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2019 OANP MedTalk ND - Childhood Stress Can Influence Adult Disease
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10/22/2019
When: Tuesday, October 22, 2019
6 - 8:30 pm
Where: National University of Natural Medicine, Ken Harmon Community Room
049 SW Porter St.
Portland, Oregon  97201
United States
Contact: Beth Martin
503-262-8586


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Childhood Stress Can Influence Adult Disease
Lylen Ferris, ND

REGISTRATION FOR THIS EVENT IS NOW CLOSED.

Tuesday, October 22, 2019 | 6-8:30 PM
FREE to members | $40 for non-members
2 General CEUs

Description
According to a new Harvard study that followed 6,700 Britons from age 7 to 45, lifelong distress takes a greater health toll than being stressed in either childhood or adulthood. In the unlikely event that one would endure distress during just one period, childhood is the most vulnerable time.

Biomedical scientists and brain researchers have shown how “fight or flight” stress chemicals, like epinephrine and cortisol, which flood the body when someone encounters danger, can cause lasting damage in the brain and body when a child is under prolonged or repeated and unmitigated stress, now commonly known as “toxic stress”. Toxic stress weakens the architecture of the developing brain, which can lead to lifelong problems in learning, behavior, and physical and mental health.

There are essentially three responses to stress. The positive stress response is a normal and essential part of healthy development, characterized by brief increases in heart rate and mild elevations in hormone levels. Physiology returns to normal when the stressful situation resolves.

A tolerable stress response activates the body’s alert systems to a greater degree as a result of more severe, longer-lasting difficulties, such as the loss of a loved one, a natural disaster, or a frightening injury. If the activation is time-limited and buffered by relationships with adults who help the child adapt, the brain and other organs recover from what might otherwise be damaging effects.

A toxic stress response can occur when a child experiences strong, frequent, and/or prolonged adversity—such as physical or emotional abuse, chronic neglect, caregiver substance abuse or mental illness, exposure to violence, and/or the accumulated burdens of family economic hardship—without adequate adult support. This kind of prolonged activation of the stress response systems can disrupt the development of brain architecture and other organ systems, and increase the risk for stress-related disease and cognitive impairment, well into the adult years.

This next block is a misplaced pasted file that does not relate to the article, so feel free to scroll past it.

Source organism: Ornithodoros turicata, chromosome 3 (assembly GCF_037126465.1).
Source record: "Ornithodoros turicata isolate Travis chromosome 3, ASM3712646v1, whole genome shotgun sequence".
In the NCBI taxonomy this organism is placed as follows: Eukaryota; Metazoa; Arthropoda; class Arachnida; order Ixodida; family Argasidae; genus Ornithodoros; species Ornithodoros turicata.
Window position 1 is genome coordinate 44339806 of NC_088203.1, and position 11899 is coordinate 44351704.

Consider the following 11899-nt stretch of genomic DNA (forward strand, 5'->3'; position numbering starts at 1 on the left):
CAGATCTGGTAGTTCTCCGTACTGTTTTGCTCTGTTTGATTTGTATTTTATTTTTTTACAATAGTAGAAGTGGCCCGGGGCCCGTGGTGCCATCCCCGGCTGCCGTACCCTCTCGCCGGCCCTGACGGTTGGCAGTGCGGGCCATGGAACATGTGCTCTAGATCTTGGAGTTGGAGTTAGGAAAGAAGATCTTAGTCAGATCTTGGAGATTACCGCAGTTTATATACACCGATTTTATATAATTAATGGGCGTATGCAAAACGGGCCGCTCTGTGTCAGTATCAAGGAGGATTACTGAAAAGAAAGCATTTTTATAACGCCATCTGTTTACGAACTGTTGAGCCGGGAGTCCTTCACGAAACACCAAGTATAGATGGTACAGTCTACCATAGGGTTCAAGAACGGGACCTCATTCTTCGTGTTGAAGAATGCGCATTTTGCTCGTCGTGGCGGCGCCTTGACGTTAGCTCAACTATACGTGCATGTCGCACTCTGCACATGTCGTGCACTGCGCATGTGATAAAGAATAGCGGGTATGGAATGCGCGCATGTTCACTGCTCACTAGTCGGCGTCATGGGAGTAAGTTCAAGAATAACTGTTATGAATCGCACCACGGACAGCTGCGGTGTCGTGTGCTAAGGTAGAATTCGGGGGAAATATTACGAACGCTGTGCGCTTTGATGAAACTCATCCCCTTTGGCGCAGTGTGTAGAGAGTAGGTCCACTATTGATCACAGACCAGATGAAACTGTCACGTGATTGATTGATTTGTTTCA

Events significant enough to cause toxic stress are known as Adverse Childhood Events (ACEs). ACEs include physical/sexual abuse, neglect, violence or substance abuse in the home, parental separation or divorce, death of a loved one, etc.

Questionnaires are available to screen children for ACEs. As the number increases, so does the risk for health problems. Compared to people with no childhood trauma, adults who scored a four or more (each instance of toxic stress is given a score of 1) were twice as likely to be diagnosed with cancer or heart disease; seven times more likely to be alcoholic; six times more likely to have depression; and 12 times more likely to have attempted suicide. Adults exposed to six or more ACEs in childhood died 20 years sooner than those who had none.
One prospective study found that poor emotional functioning assessed at age 7 years was associated with higher C-reactive protein at age 42 years. Emotional distress during childhood — even in the absence of high stress during adult years — can increase the risk of developing heart disease and metabolic disorders such as diabetes in adulthood.
Teaching children and families coping mechanisms can help to constructively deal with whatever stressors come their way. Additionally, supporting the body’s HPA axis can help children become more physiologically resilient to the effects of stress.

In adult patients, when testing reveals suboptimal or low cortisol levels and the patient denies any stress, it is pertinent to ask them about childhood stressors which can have long reaching implications.

Learning Objectives:
• Review the body’s stress response and the involvement of the HPA axis and pertinent neurotransmitters
• Examine different types of stress (positive, tolerable and toxic) and the ways in which the body responds to them
• Examine how toxic stress in childhood can affect adult health
• Explore screening questionnaires and laboratory testing that may reflect toxic stress